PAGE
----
Do the eggs freeze?

Discussion in 'Chicken Behaviors and Egglaying' started by jvp0719, Aug 4, 2012.

  1. jvp0719

    jvp0719 Out Of The Brooder

    Aug 2, 2012
    Dutchess County, NY
    I am sure this is a silly question. I am new so please bear with me :) Do the eggs freeze in the winter? If so are they ruined? If the hens lay in the evening and they are not collected until morning I would imagine they must. Right?
  2. CindyJeann

    CindyJeann Chillin' With My Peeps

    Mar 29, 2011
    Miller County Arkansas
    We usually collect eggs near dusk and my girls always seem to be through laying by 3-4pm so I have never run into this problem. Of course we don't have a lot of deep freeze nights on the Arkansas/Louisiana border.
    Last edited: Aug 4, 2012
  3. akovia

    akovia Chillin' With My Peeps

    Apr 1, 2012
    Hillsboro, OR
    Eggs will freeze. In fact, freezing is a common way to store out of shell eggs for future use. And, I suppose they would freeze in the shell overnight, breaking the shell and rendering them useless to you. Additionally, I suspect that, come morning, the hens would find broken eggs tempting to eat, and thus begins a nasty cycle of egg eating. Hopefully you can find a way to gather your eggs before nightfall.
  4. jvp0719

    jvp0719 Out Of The Brooder

    Aug 2, 2012
    Dutchess County, NY
    So if I get in the habit of collecting in the morning and the evening I should be good?
  5. growyourbrew

    growyourbrew Chillin' With My Peeps

    Jul 17, 2012
    Yes, the eggs can most definitely freeze in winter! And yes, it will freeze and the shell will crack. Usually, it will hold its shape and the hens don't notice it. The egg is not usable. Usually, I hard boil them and mush them up to feed to the chickens (mushing them prevents the hens from recognizing them as their eggs as food, which encourages the hens to eat their eggs).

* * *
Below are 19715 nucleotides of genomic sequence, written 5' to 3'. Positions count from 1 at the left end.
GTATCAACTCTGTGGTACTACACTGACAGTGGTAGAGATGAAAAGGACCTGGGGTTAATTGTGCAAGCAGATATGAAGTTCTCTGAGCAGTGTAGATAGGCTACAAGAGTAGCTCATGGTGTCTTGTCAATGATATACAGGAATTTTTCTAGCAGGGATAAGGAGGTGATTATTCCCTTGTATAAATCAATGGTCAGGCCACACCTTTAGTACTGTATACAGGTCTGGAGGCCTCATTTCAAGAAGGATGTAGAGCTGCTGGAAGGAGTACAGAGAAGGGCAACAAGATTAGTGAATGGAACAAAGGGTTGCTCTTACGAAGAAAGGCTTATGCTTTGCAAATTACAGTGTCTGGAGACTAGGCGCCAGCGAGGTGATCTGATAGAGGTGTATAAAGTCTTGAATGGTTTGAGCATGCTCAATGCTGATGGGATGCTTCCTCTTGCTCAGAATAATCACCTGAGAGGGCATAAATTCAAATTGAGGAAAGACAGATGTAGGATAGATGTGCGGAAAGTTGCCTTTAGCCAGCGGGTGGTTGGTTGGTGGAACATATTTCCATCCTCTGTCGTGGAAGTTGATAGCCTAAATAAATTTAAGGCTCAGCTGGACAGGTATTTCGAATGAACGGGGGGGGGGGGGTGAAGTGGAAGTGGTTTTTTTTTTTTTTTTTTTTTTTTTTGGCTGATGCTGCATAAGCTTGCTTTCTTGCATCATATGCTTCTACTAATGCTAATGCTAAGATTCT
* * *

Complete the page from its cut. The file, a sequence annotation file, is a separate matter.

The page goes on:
6. off-grid hen

    off-grid hen Chillin' With My Peeps

    Mar 1, 2011
    Upstate NY
    We had a few solid weeks where the temps didn't get above 10 degrees during the day, and went down to -5 at night. I checked for eggs in the morning, after I got home from work, and when I locked up for the night. I didn't have any eggs freeze this winter, and I do not heat my coop.

    A few things help here. I have an open-front coop that is 16 ft deep. inside of my coop is white, and lots if sunshine during the day. This allows the coop to heat up when the sun shines. (The oak trees shade it in summer).

    I don't know how many chickens you have, but, if you put your dummy eggs in just a couple of nests, the girls will line up to lay in those nest boxes. They are copy-cats and will see multiple eggs as an enticing place to lay, for some reason. Constant warm bodies on them keeps the eggs from freezing, but it'll be cold enough that they won't start to incubate. I put 3 golf balls in 3 nest boxes. If you're bored and get cabin fever, you can watch the egg piles move daily by moving the dummy eggs. :lol:

    The water will freeze, too. I got a heated pet water bowl from petsmart, and it works like a charm.

    Welcome to BYC!
    Last edited: Aug 4, 2012
  7. 5hens4dogsNus

    5hens4dogsNus New Egg

    Jun 16, 2015
    Grand Rapids MI
    Thank you for the hint of putting dummy eggs in. My girls hadn't layed in weeks. Yesterday morning I gave them warm creme of wheat with a bit of cayenne pepper. It's 10 degrees today. I have an LED light in the coop for 1 week. It's up out of their way. I was hoping it would stimulate them to lay. It's on all of the time. Now that they are laying should I put it on a timer? And I always crunch up the shells of their eggs tiny before returning them to eat. I appreciate this site so much!
  8. mandidevore

    mandidevore Just Hatched

    Mar 1, 2016
    I would turn the LED light off during the day, and set the time to have it come on at about 3:30-4 am. That way your chickens get enough "light" to encourage laying. Aren't chickens fun??!

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